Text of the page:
You’ll need to renew your standard teaching credential every four years by completing the credential renewal process. You must complete six semester hours or 90 contact hours (or a mixture of the two) of professional development activities during each renewal period, with at least three semester hours or 45 clock hours directly related to ESL. The remaining semester/clock hours may be in any professional development activity for general education of K-12 students.
Acceptable professional development activities for renewal include:
- Courses taken at an accredited institution
- Seminars, workshops or conferences sponsored by a local school district, educational agency or professional/education organization (examples include the American Federation of Teachers, Washington Teachers Union, National Staff Development Council, TESOL (Teaching English to Speakers of Other Languages) International, and International Association of Teachers of English as a Foreign Language (IATEFL).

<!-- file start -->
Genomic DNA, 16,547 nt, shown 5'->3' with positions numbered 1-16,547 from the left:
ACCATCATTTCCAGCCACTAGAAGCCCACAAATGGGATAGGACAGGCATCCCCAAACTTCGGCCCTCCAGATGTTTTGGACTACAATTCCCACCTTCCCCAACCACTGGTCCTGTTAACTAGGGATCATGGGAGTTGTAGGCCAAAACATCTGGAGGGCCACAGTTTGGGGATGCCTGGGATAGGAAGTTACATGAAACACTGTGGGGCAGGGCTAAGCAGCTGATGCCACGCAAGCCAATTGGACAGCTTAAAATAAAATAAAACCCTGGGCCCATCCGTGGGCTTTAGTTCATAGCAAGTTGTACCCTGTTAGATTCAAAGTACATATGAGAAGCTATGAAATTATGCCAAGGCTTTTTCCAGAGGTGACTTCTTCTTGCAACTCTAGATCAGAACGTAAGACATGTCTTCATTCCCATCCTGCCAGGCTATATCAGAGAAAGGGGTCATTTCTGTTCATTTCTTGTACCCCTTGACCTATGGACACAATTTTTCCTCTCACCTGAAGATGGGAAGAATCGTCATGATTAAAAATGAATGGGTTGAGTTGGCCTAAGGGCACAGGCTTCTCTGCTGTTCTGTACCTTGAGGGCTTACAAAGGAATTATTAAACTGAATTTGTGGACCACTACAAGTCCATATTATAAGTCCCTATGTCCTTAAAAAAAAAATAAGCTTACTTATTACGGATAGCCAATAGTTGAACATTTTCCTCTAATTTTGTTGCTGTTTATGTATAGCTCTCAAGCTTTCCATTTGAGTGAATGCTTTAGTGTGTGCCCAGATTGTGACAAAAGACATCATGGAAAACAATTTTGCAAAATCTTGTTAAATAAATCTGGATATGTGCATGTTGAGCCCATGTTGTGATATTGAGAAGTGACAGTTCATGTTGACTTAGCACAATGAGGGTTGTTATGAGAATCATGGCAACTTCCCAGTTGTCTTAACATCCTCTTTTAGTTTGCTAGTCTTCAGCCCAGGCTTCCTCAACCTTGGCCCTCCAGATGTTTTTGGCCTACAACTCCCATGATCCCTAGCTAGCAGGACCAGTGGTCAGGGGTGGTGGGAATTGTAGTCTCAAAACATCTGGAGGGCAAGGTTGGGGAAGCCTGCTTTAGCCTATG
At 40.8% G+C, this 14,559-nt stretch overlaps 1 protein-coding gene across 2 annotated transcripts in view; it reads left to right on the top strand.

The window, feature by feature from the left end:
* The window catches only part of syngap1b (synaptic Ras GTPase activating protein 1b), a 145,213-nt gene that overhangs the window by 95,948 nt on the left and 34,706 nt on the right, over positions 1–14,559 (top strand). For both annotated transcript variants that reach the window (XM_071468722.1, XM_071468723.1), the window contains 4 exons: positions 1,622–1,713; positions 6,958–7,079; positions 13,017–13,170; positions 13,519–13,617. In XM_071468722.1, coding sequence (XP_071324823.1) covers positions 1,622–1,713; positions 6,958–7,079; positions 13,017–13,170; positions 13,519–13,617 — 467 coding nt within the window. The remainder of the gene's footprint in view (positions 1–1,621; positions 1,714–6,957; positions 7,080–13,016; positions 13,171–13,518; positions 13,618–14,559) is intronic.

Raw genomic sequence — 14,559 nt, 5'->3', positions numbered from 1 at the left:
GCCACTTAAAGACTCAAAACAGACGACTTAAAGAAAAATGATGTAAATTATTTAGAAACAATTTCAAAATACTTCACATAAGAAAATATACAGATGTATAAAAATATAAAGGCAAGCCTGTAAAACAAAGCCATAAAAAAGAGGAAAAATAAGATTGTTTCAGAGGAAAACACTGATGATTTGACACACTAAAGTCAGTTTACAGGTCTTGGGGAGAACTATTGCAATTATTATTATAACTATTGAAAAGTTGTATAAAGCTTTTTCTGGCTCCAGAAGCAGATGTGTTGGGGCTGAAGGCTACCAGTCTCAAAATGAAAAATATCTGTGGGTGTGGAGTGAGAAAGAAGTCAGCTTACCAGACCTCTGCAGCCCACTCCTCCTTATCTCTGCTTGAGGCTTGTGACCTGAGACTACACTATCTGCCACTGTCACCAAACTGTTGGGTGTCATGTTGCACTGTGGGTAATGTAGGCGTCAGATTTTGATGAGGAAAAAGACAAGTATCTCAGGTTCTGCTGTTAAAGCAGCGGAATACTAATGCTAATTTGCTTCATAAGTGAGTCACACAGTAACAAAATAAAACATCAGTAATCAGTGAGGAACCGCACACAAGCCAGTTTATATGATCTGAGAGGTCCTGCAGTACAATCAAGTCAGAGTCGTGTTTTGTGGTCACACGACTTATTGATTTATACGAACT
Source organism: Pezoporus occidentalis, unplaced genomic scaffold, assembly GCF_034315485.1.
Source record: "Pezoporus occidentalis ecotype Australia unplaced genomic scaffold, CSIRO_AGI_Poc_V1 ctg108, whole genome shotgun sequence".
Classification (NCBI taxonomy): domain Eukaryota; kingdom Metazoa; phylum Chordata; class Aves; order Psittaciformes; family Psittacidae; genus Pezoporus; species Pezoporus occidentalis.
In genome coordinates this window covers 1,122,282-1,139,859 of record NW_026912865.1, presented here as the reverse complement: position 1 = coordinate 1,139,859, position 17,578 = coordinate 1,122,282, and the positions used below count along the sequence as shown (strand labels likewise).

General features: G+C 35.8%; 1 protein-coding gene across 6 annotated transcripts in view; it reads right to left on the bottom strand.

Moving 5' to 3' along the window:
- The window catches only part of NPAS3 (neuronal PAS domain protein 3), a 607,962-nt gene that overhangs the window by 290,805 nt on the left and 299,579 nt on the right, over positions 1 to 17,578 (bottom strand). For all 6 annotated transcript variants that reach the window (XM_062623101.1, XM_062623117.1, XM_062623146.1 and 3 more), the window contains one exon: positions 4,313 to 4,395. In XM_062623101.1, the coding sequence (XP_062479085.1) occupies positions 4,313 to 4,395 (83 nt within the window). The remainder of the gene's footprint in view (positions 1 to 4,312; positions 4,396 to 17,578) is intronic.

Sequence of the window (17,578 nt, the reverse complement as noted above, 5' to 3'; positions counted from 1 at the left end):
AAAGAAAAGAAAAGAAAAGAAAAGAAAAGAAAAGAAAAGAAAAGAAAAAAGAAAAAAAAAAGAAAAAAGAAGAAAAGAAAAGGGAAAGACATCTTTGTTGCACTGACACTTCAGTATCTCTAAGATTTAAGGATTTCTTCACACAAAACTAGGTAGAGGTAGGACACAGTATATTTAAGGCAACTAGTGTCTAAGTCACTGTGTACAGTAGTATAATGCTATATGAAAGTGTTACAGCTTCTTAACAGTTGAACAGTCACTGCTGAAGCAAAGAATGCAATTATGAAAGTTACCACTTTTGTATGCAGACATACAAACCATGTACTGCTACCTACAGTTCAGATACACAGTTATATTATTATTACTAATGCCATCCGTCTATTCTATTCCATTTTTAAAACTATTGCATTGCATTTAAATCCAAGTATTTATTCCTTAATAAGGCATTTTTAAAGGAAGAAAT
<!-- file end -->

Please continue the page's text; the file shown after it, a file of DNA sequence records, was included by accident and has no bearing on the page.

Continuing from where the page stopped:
Your ESL endorsement will never expire as long as you keep your standard teaching credential up-to-date.
You might want to consider getting a graduate degree in education and/or ESL. Many institutions offer such degrees, and they can help you to advance in your career and salary. Examples include:
- Master of Education
- Master of Arts – specialization in ELL/ESL
- Master of Arts in Teaching English to Speakers of Other Languages (TESOL)
- Master of Science in Curriculum and Instruction – specialization in TESOL
5. Learn More About Becoming an ESL Teacher in Washington D.C.